California Appeals Court Rules State Law Doesn't Prohibit Driver Use of Smartphone Maps
A California appeals court has ruled that a driver cannot be convicted of distracted driving for using a smartphone mapping application under current state law that prohibits the use of talking and texting while driving.
Because the law is so narrowly tailored -- it prohibits "listening" and talking on a phone without a hands-free device, as well as sending and receiving text-based messages -- it does not specifically apply to using smartphones in other ways.
The 5th District Court of Appeal reversed the case of a Fresno man who was ticketed in January 2012 for looking at a map on his iPhone 4 while stuck in traffic. The driver, Steven Spriggs, challenged the $165 fine and won.
Spriggs was caught up by road work and grabbed his cellphone to find an alternate route when a California Highway Patrol officer on a motorcycle spotted him and stopped him to write the ticket.
It is possible that the California state legislature will address the issue in a future session as the law was likely intended to ban drivers from playing Angry Birds or making changes in a smartphone mapping app while driving, though a strict reading of the law doesn't explicitly make those activities illegal.
The decision reversed the ruling of a lower appeals court from last year.
Laws in other states may or may not cover the use of smartphone mapping apps, and this ruling will have no impact in states other than California. In addition, California drivers can still be cited for distracted driving, but could point to this case when fighting their ticket in court.
Top Rated Comments
And it's not because distracted driving is OK. The problem is that most of these laws concentrate on SPECIFIC distractions: Texting and e-mailing are NOT OK, but scrolling through your list of contacts to find a number to dial or using a map IS OK? That's one of the stupidest things I've ever heard.
Here's a simple suggestion: Write a law that says ANY distraction is punishable, IF it causes you to cause or be involved in an accident. I don't care if the distraction is your cellphone, your desire to apply makeup while you are driving, your trying to fish a CD case off the floor on the passenger side, or you turning around because your kids in the backseat are misbehaving -- if you take your hands off the wheel or take your eyes off the road, YOU ARE A DISTRACTED DRIVER.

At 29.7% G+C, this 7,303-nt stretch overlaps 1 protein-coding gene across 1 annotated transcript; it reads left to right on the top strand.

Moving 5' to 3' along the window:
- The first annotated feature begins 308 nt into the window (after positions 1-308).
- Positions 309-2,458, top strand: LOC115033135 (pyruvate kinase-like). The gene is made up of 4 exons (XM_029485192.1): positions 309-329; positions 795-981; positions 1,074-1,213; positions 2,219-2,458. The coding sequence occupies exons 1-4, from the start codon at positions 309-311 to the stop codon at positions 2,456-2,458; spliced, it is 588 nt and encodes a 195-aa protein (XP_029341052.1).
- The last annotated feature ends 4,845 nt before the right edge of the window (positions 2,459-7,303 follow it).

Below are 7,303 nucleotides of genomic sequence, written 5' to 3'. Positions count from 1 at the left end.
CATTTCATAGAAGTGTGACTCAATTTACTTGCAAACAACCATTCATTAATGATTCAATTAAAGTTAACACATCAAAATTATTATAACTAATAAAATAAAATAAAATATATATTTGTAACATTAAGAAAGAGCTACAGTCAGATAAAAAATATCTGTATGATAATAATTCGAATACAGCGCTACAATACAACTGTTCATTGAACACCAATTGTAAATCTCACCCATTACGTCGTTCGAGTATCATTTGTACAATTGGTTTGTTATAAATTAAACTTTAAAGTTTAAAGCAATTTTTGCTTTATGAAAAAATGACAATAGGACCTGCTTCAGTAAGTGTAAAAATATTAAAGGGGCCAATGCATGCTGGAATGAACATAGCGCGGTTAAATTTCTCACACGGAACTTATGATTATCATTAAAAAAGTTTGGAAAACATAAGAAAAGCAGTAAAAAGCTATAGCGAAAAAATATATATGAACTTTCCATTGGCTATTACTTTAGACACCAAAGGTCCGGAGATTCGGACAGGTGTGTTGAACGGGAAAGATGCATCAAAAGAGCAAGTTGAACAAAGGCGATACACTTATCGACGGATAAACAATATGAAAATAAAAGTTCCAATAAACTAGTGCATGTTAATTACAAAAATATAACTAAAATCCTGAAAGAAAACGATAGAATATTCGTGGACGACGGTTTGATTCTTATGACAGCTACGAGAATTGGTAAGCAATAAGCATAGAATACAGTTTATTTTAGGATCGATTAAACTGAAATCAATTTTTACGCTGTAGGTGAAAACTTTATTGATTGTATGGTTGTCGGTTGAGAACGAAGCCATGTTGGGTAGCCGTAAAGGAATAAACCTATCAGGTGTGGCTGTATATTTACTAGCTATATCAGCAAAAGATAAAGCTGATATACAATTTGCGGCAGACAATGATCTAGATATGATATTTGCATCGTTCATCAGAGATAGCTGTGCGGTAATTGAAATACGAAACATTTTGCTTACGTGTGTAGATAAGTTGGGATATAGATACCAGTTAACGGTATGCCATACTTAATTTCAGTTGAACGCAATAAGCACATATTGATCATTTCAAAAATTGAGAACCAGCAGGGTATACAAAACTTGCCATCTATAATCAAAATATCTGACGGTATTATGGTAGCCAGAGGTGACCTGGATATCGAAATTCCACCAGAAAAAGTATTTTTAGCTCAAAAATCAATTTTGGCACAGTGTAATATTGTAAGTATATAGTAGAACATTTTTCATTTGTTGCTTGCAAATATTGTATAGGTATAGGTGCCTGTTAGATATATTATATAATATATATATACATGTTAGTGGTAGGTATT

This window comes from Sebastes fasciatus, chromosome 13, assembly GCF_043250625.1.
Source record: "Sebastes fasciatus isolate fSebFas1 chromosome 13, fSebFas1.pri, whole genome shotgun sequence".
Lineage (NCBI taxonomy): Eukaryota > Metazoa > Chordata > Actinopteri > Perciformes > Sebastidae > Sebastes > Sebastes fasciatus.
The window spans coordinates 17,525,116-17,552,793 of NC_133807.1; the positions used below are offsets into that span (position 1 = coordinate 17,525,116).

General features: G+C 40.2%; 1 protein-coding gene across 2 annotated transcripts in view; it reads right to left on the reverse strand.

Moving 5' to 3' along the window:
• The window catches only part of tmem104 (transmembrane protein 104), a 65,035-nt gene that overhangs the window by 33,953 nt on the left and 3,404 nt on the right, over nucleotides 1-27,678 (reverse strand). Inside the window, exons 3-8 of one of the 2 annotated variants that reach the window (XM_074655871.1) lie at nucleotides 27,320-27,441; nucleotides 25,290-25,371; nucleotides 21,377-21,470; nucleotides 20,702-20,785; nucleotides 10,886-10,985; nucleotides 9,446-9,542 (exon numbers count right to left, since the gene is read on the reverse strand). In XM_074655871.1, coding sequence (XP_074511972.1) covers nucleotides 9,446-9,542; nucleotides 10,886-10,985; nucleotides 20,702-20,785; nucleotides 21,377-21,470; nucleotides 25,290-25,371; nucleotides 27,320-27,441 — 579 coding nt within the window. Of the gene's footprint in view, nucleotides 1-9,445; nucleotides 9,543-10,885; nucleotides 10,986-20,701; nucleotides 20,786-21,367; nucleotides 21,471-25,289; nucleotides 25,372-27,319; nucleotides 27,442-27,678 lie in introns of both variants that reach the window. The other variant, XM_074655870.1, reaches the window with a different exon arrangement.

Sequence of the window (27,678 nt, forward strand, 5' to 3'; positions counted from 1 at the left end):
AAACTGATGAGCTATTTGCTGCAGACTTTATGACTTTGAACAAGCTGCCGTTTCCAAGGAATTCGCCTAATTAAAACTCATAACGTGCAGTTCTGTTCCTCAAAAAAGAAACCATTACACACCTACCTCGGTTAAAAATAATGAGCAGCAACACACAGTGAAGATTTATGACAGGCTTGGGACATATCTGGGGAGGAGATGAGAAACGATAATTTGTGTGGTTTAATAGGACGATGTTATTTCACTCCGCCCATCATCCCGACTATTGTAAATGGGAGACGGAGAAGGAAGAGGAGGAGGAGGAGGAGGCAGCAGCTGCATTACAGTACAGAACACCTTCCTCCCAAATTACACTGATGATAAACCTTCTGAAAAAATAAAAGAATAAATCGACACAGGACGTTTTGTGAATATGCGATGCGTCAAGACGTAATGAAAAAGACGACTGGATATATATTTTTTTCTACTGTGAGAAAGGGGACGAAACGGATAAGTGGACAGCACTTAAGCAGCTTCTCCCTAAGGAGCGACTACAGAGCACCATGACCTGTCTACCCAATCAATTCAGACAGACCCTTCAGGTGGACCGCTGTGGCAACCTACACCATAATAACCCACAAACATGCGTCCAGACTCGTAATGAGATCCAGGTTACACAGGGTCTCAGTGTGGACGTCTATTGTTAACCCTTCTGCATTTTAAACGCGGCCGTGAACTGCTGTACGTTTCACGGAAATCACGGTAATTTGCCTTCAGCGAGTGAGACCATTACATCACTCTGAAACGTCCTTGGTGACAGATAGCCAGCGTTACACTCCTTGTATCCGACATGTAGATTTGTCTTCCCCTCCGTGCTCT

So, eyes front and DRIVE.
"No, officer, I wasn't distracted when I caused that accident; I was looking at porn on my iPhone. Pretty sure the law doesn't cover that."
idiotic police giving tickets L and R to substantiate their own meaningless existence!
MOST cops don't think, he should have moved on, obviously the drives was not endangering the traffic in anyway doing what he did.
Having said that, there should be a clear distinction between such cases whether you are driving, or stationary due to traffic lights or construction, etc.
The problem is, how do define "distracted driving?" Most new cars now have built-in GPS. If you glance at the built-in screen, like intended, is that distracted? If you use a phone gps, how is that any different than looking at the built-in screen? How is any of this different than when we had paper maps or printed turn by turn directions? How is manipulating a gps any different than manipulating a radio or other controls on a car?
The real problem is caused by people texting or talking on the phone, one-handed and not paying attention. But drivers get just as distracted by talking with other people in the car. A mother with her kids can be equally distracted while driving as someone who is texting while driving.
Where are all the lines drawn?